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From |
"MacLennan, Graeme" <[email protected]> |

To |
"'[email protected]'" <[email protected]> |

Subject |
RE: st: sampsi and percentages |

Date |
Wed, 31 Aug 2011 09:14:45 +0100 |

```
There is indeed, see:
Roula Tsonaka, Dimitris Rizopoulos and Emmanuel Lesaffre. Power and sample size calculations for discrete bounded outcome scores. Statist. Med. 2006; 25:4241-4252
DOI: 10.1002/sim.2679
Graeme.
-----Original Message-----
From: [email protected] [mailto:[email protected]] On Behalf Of Nick Cox
Sent: 31 August 2011 09:05
To: [email protected]
Subject: Re: st: sampsi and percentages
A beta distribution seems a natural candidate. There may well be published work on power for betas.
Nick
On Tue, Aug 30, 2011 at 8:08 PM, Nick Cox <[email protected]> wrote:
> Sure. I was partly in jest, but as a scientist I never feel
> constrained by the particular units in which data arrive, especially
> if they are not even metric units, let alone natural. Your example
> remains units-dependent in that numerator and denominator have quite
> different units. Not important unless this is also true of your real
> example.
>
> The best way forward for you is likely to be not looking for a canned
> approach but simulating datasets of different sizes under plausible
> generating processes and seeing what is or is not detectable.
>
> Nick
>
> On Tue, Aug 30, 2011 at 7:33 PM, Ricardo Ovaldia <[email protected]> wrote:
>>
>> Thank you Nick. I was specificaly talking about how lenght and weight are recorded in the auto data.
>>
>> gen r= length / weight
>> . sum r
>> Variable | Obs Mean Std. Dev. Min
>> Max
>> -------------+-------------------------------------------------------
>> -------------+-
>> r | 74 .0647308 .0102566 .0475524
>> .0872222
>>
>> The ratio is less that one in all observations!
>> So the statement was not incorrect.
>>
>> Regarding your second point: Yes it behaves as a proportion but I cannot use a sample size calculation for proportion to power this study because there is not a true denominator.
>> Which brings me back to my original issue of how to power this study.
>>
>> Ricardo.
>>
>> Ricardo Ovaldia, MS
>> Statistician
>> Oklahoma City, OK
>>
>>
>> ----- Original Message -----
>> From: Nick Cox <[email protected]>
>> To: [email protected]
>> Cc:
>> Sent: Tuesday, August 30, 2011 10:02 AM
>> Subject: Re: st: sampsi and percentages
>>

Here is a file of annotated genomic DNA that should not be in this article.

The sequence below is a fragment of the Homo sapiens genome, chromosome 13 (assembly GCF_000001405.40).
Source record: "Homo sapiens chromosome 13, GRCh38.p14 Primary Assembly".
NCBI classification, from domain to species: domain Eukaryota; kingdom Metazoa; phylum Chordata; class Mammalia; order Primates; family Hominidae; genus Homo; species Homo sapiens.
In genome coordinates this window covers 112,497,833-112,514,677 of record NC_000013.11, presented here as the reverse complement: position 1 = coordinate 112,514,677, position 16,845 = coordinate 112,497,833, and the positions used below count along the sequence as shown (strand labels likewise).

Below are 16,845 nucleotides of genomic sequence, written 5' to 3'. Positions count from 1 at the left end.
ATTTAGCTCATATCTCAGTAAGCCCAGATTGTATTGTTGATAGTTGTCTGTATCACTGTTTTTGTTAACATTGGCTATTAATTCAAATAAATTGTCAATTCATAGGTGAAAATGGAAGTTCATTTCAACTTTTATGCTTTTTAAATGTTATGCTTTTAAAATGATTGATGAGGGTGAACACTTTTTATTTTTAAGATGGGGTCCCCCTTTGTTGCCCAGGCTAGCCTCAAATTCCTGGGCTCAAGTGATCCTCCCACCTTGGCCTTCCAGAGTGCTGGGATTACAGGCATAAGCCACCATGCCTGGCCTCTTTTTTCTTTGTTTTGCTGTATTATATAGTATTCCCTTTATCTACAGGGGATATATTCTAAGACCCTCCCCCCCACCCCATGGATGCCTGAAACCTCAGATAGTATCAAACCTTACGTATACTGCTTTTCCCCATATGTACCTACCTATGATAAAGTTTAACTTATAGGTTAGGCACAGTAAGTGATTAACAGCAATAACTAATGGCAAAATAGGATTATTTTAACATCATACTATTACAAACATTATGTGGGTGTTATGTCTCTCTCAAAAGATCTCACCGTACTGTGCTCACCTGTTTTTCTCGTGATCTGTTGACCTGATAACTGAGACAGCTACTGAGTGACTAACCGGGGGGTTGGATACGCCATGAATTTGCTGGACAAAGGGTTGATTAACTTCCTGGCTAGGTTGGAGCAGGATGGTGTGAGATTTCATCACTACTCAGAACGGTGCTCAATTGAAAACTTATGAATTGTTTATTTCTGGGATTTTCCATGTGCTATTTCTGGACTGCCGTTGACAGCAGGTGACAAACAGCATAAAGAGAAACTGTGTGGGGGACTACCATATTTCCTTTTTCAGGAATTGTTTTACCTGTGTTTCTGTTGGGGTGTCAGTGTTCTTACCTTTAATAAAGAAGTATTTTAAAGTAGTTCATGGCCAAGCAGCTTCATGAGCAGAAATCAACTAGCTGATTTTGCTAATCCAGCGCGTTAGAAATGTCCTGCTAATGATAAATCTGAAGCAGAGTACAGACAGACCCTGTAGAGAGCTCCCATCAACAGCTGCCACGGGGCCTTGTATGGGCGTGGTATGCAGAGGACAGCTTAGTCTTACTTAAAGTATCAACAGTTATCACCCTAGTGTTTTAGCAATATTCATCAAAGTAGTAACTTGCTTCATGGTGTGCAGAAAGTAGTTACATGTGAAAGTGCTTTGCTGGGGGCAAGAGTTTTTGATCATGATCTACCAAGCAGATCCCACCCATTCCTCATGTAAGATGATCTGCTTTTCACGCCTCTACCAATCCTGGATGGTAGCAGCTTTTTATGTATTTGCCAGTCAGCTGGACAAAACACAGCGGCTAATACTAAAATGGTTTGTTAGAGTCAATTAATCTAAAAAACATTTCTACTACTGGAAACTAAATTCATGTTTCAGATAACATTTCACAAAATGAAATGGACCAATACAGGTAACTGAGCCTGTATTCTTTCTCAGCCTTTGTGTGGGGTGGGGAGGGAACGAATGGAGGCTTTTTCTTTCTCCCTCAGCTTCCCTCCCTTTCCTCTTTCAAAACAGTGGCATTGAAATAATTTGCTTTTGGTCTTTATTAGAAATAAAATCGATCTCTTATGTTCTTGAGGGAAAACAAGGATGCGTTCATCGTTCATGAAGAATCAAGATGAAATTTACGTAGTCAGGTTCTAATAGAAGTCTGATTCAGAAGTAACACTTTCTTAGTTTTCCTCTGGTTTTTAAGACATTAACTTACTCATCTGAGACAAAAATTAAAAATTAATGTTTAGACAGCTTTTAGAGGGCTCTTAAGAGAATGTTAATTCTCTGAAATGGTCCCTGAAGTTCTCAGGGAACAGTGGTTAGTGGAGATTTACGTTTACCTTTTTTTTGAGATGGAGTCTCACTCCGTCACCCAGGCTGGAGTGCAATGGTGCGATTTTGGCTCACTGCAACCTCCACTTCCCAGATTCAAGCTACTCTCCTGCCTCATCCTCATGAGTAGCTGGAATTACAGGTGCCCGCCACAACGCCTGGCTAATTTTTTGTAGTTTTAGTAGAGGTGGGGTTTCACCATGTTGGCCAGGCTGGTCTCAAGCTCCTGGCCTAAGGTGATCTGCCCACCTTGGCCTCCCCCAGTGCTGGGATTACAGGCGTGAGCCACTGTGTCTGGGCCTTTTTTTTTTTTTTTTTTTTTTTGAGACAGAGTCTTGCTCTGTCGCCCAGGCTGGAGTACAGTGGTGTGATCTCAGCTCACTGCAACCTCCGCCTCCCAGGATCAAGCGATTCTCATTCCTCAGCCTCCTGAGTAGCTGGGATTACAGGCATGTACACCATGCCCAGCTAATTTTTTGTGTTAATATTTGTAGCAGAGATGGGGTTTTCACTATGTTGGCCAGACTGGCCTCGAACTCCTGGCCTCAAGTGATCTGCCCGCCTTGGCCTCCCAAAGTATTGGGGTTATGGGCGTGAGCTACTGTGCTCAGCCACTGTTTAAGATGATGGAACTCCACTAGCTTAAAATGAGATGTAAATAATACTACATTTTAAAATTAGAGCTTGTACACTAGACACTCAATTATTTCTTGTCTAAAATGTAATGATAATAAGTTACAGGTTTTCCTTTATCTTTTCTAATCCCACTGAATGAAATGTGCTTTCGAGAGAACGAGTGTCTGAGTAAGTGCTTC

>> Two points:
>>
>> 1. In terms of your example, length/weight is not always < 1. The
>> value of that ratio is crucially dependent on some choice of units of
>> measurement. Suppose I measure my (wife's) car's length in
>> centimetres and its weight (mass) in tonnes, for example.
>> You can call this pedantry but I react to incorrect statements!
>>
>> 2. More importantly, if something is bounded by (0,1) -- can we take
>> that pair of () literally as implying 0 < data < 1? -- then it will
>> behave like a proportion regardless of how the calculation was done.
>> For example, an average very near 0 can only be achieved if all
>> values are near 0 and so the variance will be very small, and
>> similarly for an average near 1. However, that may not help much.
>>
>> Nick
>>
>> On Tue, Aug 30, 2011 at 3:45 PM, Ricardo Ovaldia <[email protected]> wrote:
>>>
>>> Thank you, but these are not proportions. They are intensity measures. You can think of them as ratios of two continous things.
>>> For example with the auto data, they could be the ratio of car's length to weight (length / weight) which is always between 0 and 1.
>>> Now less say that you want to compare these ratio between between foreign and domestic cars.
>>>
>>> Ricardo
>>>
>>> Ricardo Ovaldia, MS
>>> Statistician
>>> Oklahoma City, OK
>>>
>>>
>>> ----- Original Message -----
>>> From: "Ariel Linden, DrPH" <[email protected]>
>>> To: [email protected]
>>> Cc:
>>> Sent: Tuesday, August 30, 2011 7:51 AM
>>> Subject: re: st: sampsi and percentages
>>>
>>> Ricardo,
>>>
>>> I may be mistaken here, but it seems you have two proportions (if
>>> it's bounded between 0,1 then you have a numerator and a denominator
>>> for each group).
>>>
>>> If that is truly the case, you can use sampsi for proportions:
>>>
>>> . sampsi 0.25 0.4
>>>
>>> Estimated sample size for two-sample comparison of proportions
>>>
>>> Test Ho: p1 = p2, where p1 is the proportion in population 1
>>> and p2 is the proportion in population 2
>>> Assumptions:
>>>
>>> alpha = 0.0500 (two-sided)
>>> power = 0.9000
>>> p1 = 0.2500
>>> p2 = 0.4000
>>> n2/n1 = 1.00
>>>
>>> Estimated required sample sizes:
>>>
>>> n1 = 216
>>> n2 = 216
>>>
>>> I hope this helps
>>>
>>> Ariel
>>>
>>> Date: Mon, 29 Aug 2011 11:40:33 -0700 (PDT)
>>> From: Ricardo Ovaldia <[email protected]>
>>> Subject: st: sampsi and percentages
>>>
>>>
>>>
>>> I need to compute sample size and power for a study comparing two
>>> group on a measurement bounded by (0,1), (a measure of intensity).
>>> I was thinking about using -sampsi- to power on the difference of means.
>>> However, this seems strange to me, is there another way to power
>>> such comparison?
>>>
>
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```

**Follow-Ups**:**R: st: sampsi and percentages***From:*"Carlo Lazzaro" <[email protected]>

**References**:**re: st: sampsi and percentages***From:*"Ariel Linden, DrPH" <[email protected]>

**Re: st: sampsi and percentages***From:*Ricardo Ovaldia <[email protected]>

**Re: st: sampsi and percentages***From:*Nick Cox <[email protected]>

**Re: st: sampsi and percentages***From:*Ricardo Ovaldia <[email protected]>

**Re: st: sampsi and percentages***From:*Nick Cox <[email protected]>

**Re: st: sampsi and percentages***From:*Nick Cox <[email protected]>

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